The wing pattern of the Milbert's Tortoiseshell cannot be confused with that of any other butterfly. Males and females are almost identical, but male forelegs are hairier than female forelegs.
Eggs are green and conical, with a flattened base and a rounded top, and 8-9 vertical ribs. First instar larvae are yellow green, with rows of black tubercles. Each tubercle has a long black barbed hair. Mature larvae are black on the top half, and yellow green on the bottom half. They are thickly sprinkled with small yellow white or white dots and fine whitish hairs, producing an overall greyish appearance. The body is covered with branching black spines. There is a greenish yellow line down each side, with another line of brighter orange yellow dashes above it. The spines coming from the greenish yellow line are also greenish yellow. The underside of the body is greyish green. Pupae are generally brown with numerous brilliant metallic gold points, but are highly variable. Pupae that are parasitized by ichneumonid wasps have dull red abdomens, and the thorax and head are polished gold tinged with green (Saunders 1869c; Gosse 1883; Edwards 1885c).
The nominate subspecies, A.m. milberti (Godart, ) (TL: Philadelphia, PA) occurs throughout BC.
The name Aglais is from the Greek aglaos (beautiful) or aglaia (beauty) (Emmet 1991). The common name "tortoiseshells" refers to the upperside of the wings of the butterflies resembling the mottled yellowish brown "tortoiseshell" of some sea turtles (Comstock and Comstock 1915), which is sometimes used for making combs. The name is shared with the genera Nymphalis and Roddia because the species in all three genera were originally placed in the genus Aglais.
The genus Aglais is defined on the basis of differences in genitalia compared with Nymphalis, such as an elongate penis and a long saccus (Layberry et al. 1998). In addition, the mitochondrial DNA comparisons of Soren Nylin (pers. comm.) indicate that Aglais is sufficiently distant from Nymphalis to be treated as a separate genus. There are four species worldwide.
There is only one species in the genus native to North America, the Milbert's Tortoiseshell. A related European species, the Small Tortoiseshell (Aglais urticae), has recently been accidentally introduced to North America near New York and may eventually become more widely established. A previous introduction in 1875 near Waterton, MA (Anonymous 1875) apparently did not become established.
Eggs are laid in masses on stinging nettle leaves, and the larvae form an aggregation for feeding. They feed in aggregations and skeletonize the nettle leaves through the first three instars. Some webbing is spun, apparently to provide a secure foothold. Fourth instar larvae begin dispersing and cut, fold, and roll leaves around themselves in the same way as the other nettle-feeders: Satyr Anglewings, West Coast Ladies, and Red Admirals. More than one larva may inhabit a single folded leaf, and larvae of more than one nettle-feeding butterfly species may share a single leaf. Larvae in the fifth and final instar disperse and feed in the open, without rolling leaves (Edwards 1885c; CSG).
Milbert's Tortoiseshells are univoltine in BC but are bivoltine or trivoltine in eastern Canada and Colorado (Layberry et al. 1998; Brown et al. 1957). Adults emerging in July may aestivate until fall and then hibernate for the winter (Guppy 1955). They overwinter successfully near Vernon (Venables 1913), and it is likely that they do so throughout BC. They may also hibernate as both larvae and pupae in Colorado (Ferris and Brown 1981). Shapiro (1974a, 1979) suggests that in California milberti adults hibernate at low elevations on the coast and breed there in the spring, with the resulting offspring migrating to higher elevations. The upward movement appears to occur in the Southern Interior of BC as well, but with no indication of a fall movement back to low elevations. Population densities are usually too low to permit monitoring of elevational movements. Larvae suffer an extremely high rate of parasitism (Edwards 1885c). All of the about 50 Milbert's Tortoiseshell larvae collected on southern Vancouver Island (Guppy 1951), and all but one of about 100 larvae collected at Botanie Valley near Lytton (CSG), were parasitized by tachinid flies.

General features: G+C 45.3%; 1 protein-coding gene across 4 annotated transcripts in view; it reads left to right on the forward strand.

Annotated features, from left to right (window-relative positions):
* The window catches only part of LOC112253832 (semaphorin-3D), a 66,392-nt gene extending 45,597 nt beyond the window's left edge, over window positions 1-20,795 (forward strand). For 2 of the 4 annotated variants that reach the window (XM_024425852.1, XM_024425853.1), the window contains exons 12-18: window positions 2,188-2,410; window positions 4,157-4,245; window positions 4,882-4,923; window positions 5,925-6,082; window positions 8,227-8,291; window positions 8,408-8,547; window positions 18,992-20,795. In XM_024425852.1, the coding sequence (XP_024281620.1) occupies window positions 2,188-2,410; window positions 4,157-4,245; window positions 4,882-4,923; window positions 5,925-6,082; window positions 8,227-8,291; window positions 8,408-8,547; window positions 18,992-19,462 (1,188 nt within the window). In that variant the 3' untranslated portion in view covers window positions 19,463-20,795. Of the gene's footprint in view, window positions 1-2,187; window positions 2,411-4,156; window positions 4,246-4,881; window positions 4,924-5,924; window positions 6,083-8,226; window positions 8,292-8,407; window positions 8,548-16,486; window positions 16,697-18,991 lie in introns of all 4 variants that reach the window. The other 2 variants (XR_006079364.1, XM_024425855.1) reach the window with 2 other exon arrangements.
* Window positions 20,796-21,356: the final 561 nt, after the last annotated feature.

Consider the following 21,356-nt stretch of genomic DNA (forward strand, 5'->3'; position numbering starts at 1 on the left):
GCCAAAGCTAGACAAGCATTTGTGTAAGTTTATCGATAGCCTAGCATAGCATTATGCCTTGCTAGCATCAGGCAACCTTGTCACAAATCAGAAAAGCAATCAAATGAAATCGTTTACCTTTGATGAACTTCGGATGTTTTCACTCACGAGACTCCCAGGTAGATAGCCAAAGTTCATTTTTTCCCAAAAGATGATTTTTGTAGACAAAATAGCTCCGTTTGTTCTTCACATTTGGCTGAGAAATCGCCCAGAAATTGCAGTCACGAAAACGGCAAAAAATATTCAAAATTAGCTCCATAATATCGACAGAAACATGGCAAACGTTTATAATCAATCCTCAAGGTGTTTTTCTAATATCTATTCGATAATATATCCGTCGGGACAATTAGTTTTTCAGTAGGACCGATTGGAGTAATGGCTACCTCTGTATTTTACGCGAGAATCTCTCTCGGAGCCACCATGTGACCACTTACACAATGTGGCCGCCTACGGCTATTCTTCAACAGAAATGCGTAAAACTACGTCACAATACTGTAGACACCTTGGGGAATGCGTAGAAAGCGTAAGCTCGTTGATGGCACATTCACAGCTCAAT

Stinging nettle (Urtica dioica) is the larval foodplant in BC (Dyar 1904b; Harvey 1908; Jones 1933; Guppy 1951; Atkinson 1978; CSG; FIS) and in most other places. In Colorado, willows and wild sunflowers (Helianthella) are reportedly used in addition to stinging nettle (Brown et al. 1957), which seems improbable.
Milbert's Tortoiseshells are found throughout BC at all elevations. In August they are frequently numerous in mountain meadows, to which they have flown for nectar from the low-elevation areas where breeding occurs. Breeding occurs through northern BC, with numerous larvae found near the Tatshenshini River in the St. Elias Mountains of extreme northwestern BC (CSG).
Milbert's Tortoiseshells occur from southeastern AK east across the southern half of CAN to NF. In the west they occur south to CA and NM almost to the Mexican border, and east of the Rockies south to the central USA.
Recommended citation: Author, Date. Page title. In Klinkenberg, Brian. (Editor) 2021. E-Fauna BC:
Electronic Atlas of the Fauna of British Columbia [efauna.bc.ca]. Lab
for Advanced Spatial Analysis, Department of Geography, University of British
Columbia, Vancouver. [Accessed:
2022-01-17 9:19:53 AM]
The information contained in an
E-Fauna BC atlas pages is derived from expert sources as cited (with permission) in each section.
This information is scientifically based. E-Fauna BC also acts as a
portal to other sites via deep links. As always, users should refer to
the original sources for complete information. E-Fauna BC is not
responsible for the accuracy or completeness of the original information.